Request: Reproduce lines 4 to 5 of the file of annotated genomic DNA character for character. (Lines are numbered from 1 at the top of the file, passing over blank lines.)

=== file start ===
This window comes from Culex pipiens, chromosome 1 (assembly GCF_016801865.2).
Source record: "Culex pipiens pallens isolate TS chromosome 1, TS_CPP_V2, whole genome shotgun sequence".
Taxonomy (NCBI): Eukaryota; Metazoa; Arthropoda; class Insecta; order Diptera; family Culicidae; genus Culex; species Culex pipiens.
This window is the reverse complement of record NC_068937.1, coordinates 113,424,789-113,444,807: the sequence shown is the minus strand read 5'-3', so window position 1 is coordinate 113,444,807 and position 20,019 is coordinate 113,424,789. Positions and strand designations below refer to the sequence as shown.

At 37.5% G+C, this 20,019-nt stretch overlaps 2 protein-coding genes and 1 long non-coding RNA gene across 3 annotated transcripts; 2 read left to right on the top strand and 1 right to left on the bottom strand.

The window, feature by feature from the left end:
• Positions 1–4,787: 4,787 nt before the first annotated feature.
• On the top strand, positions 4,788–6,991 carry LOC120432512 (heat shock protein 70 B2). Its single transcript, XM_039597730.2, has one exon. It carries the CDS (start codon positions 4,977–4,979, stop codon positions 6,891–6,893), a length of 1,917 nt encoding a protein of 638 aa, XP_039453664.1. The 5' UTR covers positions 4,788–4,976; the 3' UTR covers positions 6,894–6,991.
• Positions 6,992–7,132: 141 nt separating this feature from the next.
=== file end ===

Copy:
This window is the reverse complement of record NC_068937.1, coordinates 113,424,789-113,444,807: the sequence shown is the minus strand read 5'-3', so window position 1 is coordinate 113,444,807 and position 20,019 is coordinate 113,424,789. Positions and strand designations below refer to the sequence as shown.

At 37.5% G+C, this 20,019-nt stretch overlaps 2 protein-coding genes and 1 long non-coding RNA gene across 3 annotated transcripts; 2 read left to right on the top strand and 1 right to left on the bottom strand.